Mike Namisnak plays slow pitch softball these days. He was a senior on the 2013 IHSAA Class 4A state baseball champions at Elkhart (Ind.) Central High School.

Former Yorktown catcher Tanner uses his experiences as instructor, coach

BY STEVE KRAH

http://www.IndianaRBI.com

Zeth Tanner was 6 when he got his first baseball lesson.

He received the foundation that led him to play in high school, college and, briefly, independent professional ball.

Tanner, 26, is now an instructor at Pro X Athlete Development in Westfield, Ind., and 5 Tool Academy in his hometown of Yorktown, Ind., as well as a coach with the Indiana Nitro travel organization.

Over the years, Tanner has soaked up diamond knowledge from Kevin Long (current Washington National hitting coach), Mike Stafford (former Ball State and Ohio State assistant), Mike Shirley (Chicago White Sox amateur scouting director), Michael Earley (Arizona State hitting coach), Mike Farrell (Kansas City Royals scout), Kyle Rayl (former Muncie, Ind., area instructor) and more.

“I believe in doing things the right way,” says Tanner, who primarily a catcher and designated hitter in the collegiate and pro ranks. “I don’t like kids talking back to the umpire. Treat people with respect.

“If the umpire makes a bad call, learn from it and move on.”

Playing for former head coach Mike Larrabee at Yorktown (Ind.) High School, Tanner learned the value of hustle. 

The coach gave his biggest praise to the power-hitting Tanner the day he hit a routine pop fly that resulted in him standing on second base when the second baseman mishandled the ball because he took off running at impact.

“You’ve got to work hard,” says Tanner, who was head coach of the 16U Nitro Cardinal and assisted by Hamilton Southeastern High School graduate and NCAA Division I Murray State University pitcher Carter Poiry in the spring and summer and is now an assistant to organization founder Tim Burns with the 16U Nitro Gold. “I’m not a fan of people who just show up to play and don’t do anything in-between the weekends.”

Last weekend was the first of the fall season for the Nitro, which will play most events at Grand Park in Westfield, and close out with a Canes Midwest tournament.

Tanner, who was born in Muncie and raised on a 40-acre horse farm in Yorktown, played for the Nitro when he was 18 after several travel ball experiences, including with USAthletic, Pony Express, Brewers Scout Team and Team Indiana (for the Under Armour Futures Game). 

Tanner has witnessed a change in travel ball since he played at that level.

“There are more team readily available,” says Tanner. “It used to be if you played travel ball you were good. Now it’s more or less watered down.

“You’ll see a really good player with kids I don’t feel are at his level.”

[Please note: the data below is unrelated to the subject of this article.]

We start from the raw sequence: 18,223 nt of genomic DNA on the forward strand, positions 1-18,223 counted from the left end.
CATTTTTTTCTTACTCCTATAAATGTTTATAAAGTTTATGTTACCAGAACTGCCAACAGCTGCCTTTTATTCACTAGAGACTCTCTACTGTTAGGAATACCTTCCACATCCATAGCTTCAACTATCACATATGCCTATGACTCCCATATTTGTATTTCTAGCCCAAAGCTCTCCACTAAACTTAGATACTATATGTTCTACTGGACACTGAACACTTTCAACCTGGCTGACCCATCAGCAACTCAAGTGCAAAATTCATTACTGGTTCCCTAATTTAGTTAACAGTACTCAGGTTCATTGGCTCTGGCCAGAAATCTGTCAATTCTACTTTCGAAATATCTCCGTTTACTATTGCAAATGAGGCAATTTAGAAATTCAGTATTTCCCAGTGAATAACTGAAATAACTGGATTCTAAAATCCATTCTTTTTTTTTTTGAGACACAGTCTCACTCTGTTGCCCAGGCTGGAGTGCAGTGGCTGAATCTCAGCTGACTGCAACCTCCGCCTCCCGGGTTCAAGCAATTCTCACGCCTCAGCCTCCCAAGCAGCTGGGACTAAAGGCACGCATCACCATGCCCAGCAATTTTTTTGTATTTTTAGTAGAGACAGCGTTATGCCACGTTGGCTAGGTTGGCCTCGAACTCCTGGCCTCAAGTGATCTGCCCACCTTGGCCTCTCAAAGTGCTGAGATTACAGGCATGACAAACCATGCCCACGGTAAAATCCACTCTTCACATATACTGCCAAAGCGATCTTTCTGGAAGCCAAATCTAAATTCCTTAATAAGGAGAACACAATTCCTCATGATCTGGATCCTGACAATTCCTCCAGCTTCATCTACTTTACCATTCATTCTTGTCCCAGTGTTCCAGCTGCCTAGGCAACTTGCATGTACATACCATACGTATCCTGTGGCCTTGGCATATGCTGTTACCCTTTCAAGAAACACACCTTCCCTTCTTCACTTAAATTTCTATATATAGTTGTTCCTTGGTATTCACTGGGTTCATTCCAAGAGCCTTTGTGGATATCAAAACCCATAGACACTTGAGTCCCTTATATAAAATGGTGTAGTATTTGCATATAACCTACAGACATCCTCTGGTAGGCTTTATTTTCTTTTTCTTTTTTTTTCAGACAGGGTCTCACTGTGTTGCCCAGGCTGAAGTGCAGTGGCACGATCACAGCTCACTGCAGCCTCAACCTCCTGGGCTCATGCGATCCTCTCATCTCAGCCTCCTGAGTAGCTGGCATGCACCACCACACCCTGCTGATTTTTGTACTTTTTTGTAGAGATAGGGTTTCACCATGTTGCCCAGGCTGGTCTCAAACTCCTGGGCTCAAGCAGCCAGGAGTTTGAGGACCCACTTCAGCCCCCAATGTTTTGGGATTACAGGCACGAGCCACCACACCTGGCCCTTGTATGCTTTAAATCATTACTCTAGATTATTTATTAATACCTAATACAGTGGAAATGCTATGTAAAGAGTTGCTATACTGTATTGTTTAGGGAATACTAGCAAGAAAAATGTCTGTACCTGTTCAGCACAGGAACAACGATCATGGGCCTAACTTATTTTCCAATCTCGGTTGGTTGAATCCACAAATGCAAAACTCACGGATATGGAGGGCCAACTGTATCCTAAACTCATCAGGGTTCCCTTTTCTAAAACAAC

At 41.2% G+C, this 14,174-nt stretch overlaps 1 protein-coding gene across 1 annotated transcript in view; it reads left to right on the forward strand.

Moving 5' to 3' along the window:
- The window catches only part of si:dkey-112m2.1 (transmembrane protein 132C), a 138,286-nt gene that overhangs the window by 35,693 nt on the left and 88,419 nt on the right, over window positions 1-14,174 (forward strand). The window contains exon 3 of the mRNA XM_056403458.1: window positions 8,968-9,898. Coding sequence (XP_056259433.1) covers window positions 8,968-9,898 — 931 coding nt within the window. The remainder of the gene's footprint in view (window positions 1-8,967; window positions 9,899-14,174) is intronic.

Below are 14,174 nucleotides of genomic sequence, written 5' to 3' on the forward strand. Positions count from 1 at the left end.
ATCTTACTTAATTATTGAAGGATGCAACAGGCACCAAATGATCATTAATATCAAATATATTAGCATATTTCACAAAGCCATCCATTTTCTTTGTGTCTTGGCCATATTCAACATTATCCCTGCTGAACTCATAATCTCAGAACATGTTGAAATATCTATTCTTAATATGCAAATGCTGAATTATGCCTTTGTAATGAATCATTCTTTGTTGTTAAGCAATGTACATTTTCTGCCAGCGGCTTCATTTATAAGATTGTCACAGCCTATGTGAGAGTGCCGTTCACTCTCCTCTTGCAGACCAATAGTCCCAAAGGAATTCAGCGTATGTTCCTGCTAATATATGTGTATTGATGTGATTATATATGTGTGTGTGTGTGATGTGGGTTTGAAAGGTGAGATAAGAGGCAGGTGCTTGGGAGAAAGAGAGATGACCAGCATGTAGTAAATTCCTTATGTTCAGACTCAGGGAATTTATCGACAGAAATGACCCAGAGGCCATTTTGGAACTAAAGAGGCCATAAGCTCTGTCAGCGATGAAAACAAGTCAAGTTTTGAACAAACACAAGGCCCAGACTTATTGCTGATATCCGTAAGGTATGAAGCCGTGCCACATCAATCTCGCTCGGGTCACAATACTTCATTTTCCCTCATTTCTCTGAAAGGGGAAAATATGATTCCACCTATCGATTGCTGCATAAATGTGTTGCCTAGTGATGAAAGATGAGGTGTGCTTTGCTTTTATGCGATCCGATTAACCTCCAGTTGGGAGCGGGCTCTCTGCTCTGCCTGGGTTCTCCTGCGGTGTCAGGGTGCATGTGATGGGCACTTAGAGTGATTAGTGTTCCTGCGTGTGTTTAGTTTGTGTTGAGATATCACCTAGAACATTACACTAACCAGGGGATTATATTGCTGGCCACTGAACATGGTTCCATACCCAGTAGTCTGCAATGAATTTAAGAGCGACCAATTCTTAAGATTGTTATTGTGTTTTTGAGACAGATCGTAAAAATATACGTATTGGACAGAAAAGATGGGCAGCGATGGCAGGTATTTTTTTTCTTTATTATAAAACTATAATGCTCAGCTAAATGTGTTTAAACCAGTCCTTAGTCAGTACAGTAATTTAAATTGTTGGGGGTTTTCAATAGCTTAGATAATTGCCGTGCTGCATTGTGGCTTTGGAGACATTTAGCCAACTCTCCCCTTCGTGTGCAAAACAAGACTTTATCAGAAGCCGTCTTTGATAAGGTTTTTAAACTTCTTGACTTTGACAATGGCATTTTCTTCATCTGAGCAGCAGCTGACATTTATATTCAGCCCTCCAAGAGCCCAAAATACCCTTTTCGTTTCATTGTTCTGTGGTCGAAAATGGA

While the Indiana Bulls one of the few elite organization with multiple teams per age group, that is more common these days.

Older brother Zach Tanner played for the Bulls and went on to play at National Junior College Athletic Association Division I Lincoln Trail College (Robinson, Ill.), NCAA Division I Wright State University (Dayton, Ohio) and in the American Association with the Gary (Ind.) SouthShore RailCats and the Grays of the Frontier League before coaching at NJCAA Division III Owens Community College (Perrysburg, Ohio) and NAIA Indiana Wesleyan University.

Zeth Tanner began his college baseball career at NCAA Division III Anderson (Ind.) University, redshirting his sophomore season (2015). David Pressley was then the Ravens head coach.

In 2016, Tanner helped Sinclair Community College (Dayton, Ohio) to its first NJCAA Division II World Series berth. The Steve Dintaman-coached Tartan Pride placed third. It’s the furthest Sinclair has gone in the JUCO World Series to date.

Tanner stays in-touch with Dintaman.

“He’s a very good coach and very into the mental game,” says Tanner of Dintaman. “He taught me a lot and has a lot to do with the path that I’m on.”

From Sinclair, Tanner went to NCAA Division II Urbana (Ohio) University and played two seasons (2017 and 2018) for Blue Knights head coach Jake Oester (son of former Cincinnati Reds middle infielder Ron Oester).

“He knows a lot of baseball,” says Tanner of the younger Oester. “He’s a very passionate guy.”

Urbana closed its doors at the end of the 2020 spring semester.

Tanner graduated Magna Cum Laude in Management from Urbana and then signed a professional contract with the Santa Fe (N.M.) Fuego of the independent Pecos League. 

“I really liked it,” says Tanner. “It was 100 degrees almost everyday. But it was a dry heat.

“The ball the flies out of the park like nothing.”

Tanner launched several homers in practice and one in the lone official game that he played.

He was dealt to the White Sands Pupfish (Alamogordo, N.M.). When he was sent to a third Pecos League team — Monterey (Calif.) Amberjacks — he decided it was time to come back to Indiana.

He finished the summer of 2018 playing with his brother on the Portland (Ind.) Rockets and played with that amateur long-established team again in 2019.

Tanner ended up as a Pro X Athlete Development instructor for baseball and softball offering catching, hitting and fielding private training sessions through a Nitro referral and interview with Jay Lehr

Former Muncie Northside High School and University of South Carolina player Mark Taylor is owner of 5 Tool Academy, where Zach Tanner (31) is also an instructor.

Zeth Tanner, a Yorktown (Ind.) High School graduate, swings the bat for Urbana (Ohio) University, where he played baseball and earned a Management degree.